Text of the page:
On appeal from the Superior Court of New Jersey, Law Division, Middlesex County, 05-06-0831-I.
The opinion of the court was delivered by: Winkelstein, J.A.D.
NOT FOR PUBLICATION WITHOUT THE APPROVAL OF THE APPELLATE DIVISION
Submitted February 5, 2008
Before Judges Skillman, Winkelstein and LeWinn.
A grand jury indicted defendant Hipolito Ruiz for first-degree aggravated manslaughter, N.J.S.A. 2C:11-4a(1), for causing the death of fifteen-month-old Angel Sandoval.
Following three days of deliberations, a jury acquitted defendant of aggravated manslaughter and was deadlocked on the unindicted lesser-included offense of reckless manslaughter. The trial court declared a mistrial and ordered that defendant could be retried for reckless manslaughter.
On leave to appeal, we are asked to decide whether defendant can be retried on the lesser-included offense after the jury acquitted him of the sole charge in the indictment. We conclude that he can, and hold that when a jury acquits a defendant of the offense charged in the indictment, retrial for a lesser-included offense on which the jury has been unable to agree is not constitutionally barred.
The trial produced the following evidence.
Nelida Molinary lived in Brooklyn with her children, including Sheila, who was eleven years old, and Angel Sandoval. Defendant lived in Carteret, New Jersey. He and Molinary had a dating relationship and occasionally stayed at each other's apartments. Molinary trusted defendant with her children; she had told a New York social service agency that he was good with them, especially with Angel.
On the weekend of April 2, 2005, Angel spent a night at defendant's apartment, along with defendant's one-year-old son, and defendant's stepson, Joseph. According to defendant, Angel sustained scratches on the side of his head and on his ear when he fell off the bed. Molinary testified that defendant told her that Angel had also run into a table that weekend. Joseph remembered Angel falling once, that he "was fine," and that Angel and Joseph's younger brother had been jumping on the bed and running around the house. Joseph said that Angel also had old bruises that appeared to be healing.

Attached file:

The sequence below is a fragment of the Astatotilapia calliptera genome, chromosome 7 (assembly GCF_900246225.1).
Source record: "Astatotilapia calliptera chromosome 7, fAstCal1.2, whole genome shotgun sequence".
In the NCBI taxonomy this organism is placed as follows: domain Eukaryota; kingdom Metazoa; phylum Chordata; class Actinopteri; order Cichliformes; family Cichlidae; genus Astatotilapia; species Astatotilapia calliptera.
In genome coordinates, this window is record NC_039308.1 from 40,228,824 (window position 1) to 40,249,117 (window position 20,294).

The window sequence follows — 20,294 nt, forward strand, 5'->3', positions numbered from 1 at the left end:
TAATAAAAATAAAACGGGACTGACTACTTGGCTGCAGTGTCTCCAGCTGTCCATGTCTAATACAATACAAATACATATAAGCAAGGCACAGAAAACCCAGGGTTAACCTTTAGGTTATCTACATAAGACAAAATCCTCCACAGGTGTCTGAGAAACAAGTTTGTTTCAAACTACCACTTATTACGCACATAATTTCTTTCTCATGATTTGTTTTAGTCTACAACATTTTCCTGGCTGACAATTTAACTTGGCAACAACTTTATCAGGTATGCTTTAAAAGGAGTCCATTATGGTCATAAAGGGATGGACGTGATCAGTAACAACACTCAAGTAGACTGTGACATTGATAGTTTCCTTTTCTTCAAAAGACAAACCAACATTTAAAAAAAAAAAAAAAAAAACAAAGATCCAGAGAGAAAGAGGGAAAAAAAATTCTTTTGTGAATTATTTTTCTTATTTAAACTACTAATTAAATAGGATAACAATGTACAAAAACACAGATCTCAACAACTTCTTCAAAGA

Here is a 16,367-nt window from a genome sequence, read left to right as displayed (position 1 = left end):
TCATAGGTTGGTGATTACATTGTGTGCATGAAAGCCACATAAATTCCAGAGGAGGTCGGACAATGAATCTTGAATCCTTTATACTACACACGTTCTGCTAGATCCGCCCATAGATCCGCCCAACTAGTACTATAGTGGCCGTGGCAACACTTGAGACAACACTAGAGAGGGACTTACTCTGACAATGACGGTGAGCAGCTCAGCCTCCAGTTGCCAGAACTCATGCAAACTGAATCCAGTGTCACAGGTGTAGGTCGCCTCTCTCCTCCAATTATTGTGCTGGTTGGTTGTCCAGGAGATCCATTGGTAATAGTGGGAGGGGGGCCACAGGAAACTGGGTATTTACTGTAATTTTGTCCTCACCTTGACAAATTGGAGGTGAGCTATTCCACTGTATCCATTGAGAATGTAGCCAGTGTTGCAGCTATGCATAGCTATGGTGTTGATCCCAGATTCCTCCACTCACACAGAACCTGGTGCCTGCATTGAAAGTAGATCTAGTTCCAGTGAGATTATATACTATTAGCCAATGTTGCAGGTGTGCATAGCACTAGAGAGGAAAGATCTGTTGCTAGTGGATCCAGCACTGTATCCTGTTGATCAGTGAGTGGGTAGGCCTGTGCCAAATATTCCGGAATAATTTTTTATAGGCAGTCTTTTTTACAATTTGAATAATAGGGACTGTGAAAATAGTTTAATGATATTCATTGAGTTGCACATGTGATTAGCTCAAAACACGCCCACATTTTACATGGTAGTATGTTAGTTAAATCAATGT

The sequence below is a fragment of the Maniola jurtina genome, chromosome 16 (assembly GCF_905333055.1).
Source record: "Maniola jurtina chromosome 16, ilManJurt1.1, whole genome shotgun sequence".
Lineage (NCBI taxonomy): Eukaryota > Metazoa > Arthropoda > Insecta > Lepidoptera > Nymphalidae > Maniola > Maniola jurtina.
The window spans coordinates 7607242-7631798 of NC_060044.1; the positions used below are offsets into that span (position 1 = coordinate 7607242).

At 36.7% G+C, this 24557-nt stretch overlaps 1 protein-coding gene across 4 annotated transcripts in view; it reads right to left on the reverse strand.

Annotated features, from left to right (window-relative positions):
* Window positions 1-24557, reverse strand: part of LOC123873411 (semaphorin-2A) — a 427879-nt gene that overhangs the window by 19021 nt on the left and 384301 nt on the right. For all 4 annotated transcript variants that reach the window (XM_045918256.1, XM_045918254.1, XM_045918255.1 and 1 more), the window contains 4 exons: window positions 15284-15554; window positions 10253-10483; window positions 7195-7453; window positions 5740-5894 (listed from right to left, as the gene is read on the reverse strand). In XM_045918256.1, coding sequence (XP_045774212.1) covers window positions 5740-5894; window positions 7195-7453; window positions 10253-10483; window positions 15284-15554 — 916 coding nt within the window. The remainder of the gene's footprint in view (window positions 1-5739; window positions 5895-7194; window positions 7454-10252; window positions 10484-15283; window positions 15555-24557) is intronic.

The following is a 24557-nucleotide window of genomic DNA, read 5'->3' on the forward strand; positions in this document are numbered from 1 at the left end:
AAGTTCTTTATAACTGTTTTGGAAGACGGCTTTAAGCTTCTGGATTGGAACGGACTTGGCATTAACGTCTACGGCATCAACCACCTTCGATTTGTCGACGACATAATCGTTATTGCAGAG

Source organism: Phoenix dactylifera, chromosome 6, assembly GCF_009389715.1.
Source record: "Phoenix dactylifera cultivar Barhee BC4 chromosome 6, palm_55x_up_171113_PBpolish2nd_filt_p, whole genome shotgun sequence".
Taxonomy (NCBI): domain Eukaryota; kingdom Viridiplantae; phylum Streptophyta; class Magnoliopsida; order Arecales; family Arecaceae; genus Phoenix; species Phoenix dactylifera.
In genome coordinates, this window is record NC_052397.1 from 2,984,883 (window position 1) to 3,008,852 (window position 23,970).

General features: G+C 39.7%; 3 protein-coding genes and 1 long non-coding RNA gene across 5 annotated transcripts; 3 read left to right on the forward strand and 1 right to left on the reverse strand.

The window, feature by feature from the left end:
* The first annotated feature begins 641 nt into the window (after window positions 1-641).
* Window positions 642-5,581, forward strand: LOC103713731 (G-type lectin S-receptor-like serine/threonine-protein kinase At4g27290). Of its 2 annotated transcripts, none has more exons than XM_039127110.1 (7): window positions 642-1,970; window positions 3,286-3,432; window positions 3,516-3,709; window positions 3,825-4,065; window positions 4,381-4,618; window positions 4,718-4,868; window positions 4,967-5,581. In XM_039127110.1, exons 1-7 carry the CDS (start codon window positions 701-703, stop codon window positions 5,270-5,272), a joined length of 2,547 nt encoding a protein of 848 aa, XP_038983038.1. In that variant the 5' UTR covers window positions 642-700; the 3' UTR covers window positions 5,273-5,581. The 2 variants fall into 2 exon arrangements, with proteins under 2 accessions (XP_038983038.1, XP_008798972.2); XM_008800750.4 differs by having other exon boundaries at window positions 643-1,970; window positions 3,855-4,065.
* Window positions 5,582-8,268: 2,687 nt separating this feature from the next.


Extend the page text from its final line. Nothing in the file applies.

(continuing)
On Friday, April 8, 2005, defendant called out of work sick. Molinary took four of her children to school, leaving Angel and his brother Justin with defendant. Angel was active that day, playing, running, and jumping with his sisters and brothers. Nevertheless, defendant saw Angel "dangling with his head on the stroller."
That night, Molinary's friends, Elizabeth D. and Tylor A., brought their daughter Kayla to her apartment. While they were there, defendant remained in the bedroom. After Kayla, who was two or three years old, bit Angel, Molinary put Angel in the bedroom with defendant, where they both fell asleep.
The next day, Angel spent most of the morning in the bedroom with defendant, but he also played with his siblings and ate his sandwich. Elizabeth testified, however, that Angel only sucked on the bread. While Molinary bathed Angel and changed his diaper, she did not see any marks on his body.
Around noon or 1 p.m., Molinary drove to her daughters' grandmother's house; defendant, Angel and two of Molinary's daughters went with her. In the car, Angel seemed tired and he lay down in the back seat. Defendant said Angel looked sick and drowsy that day, not running around as he normally did.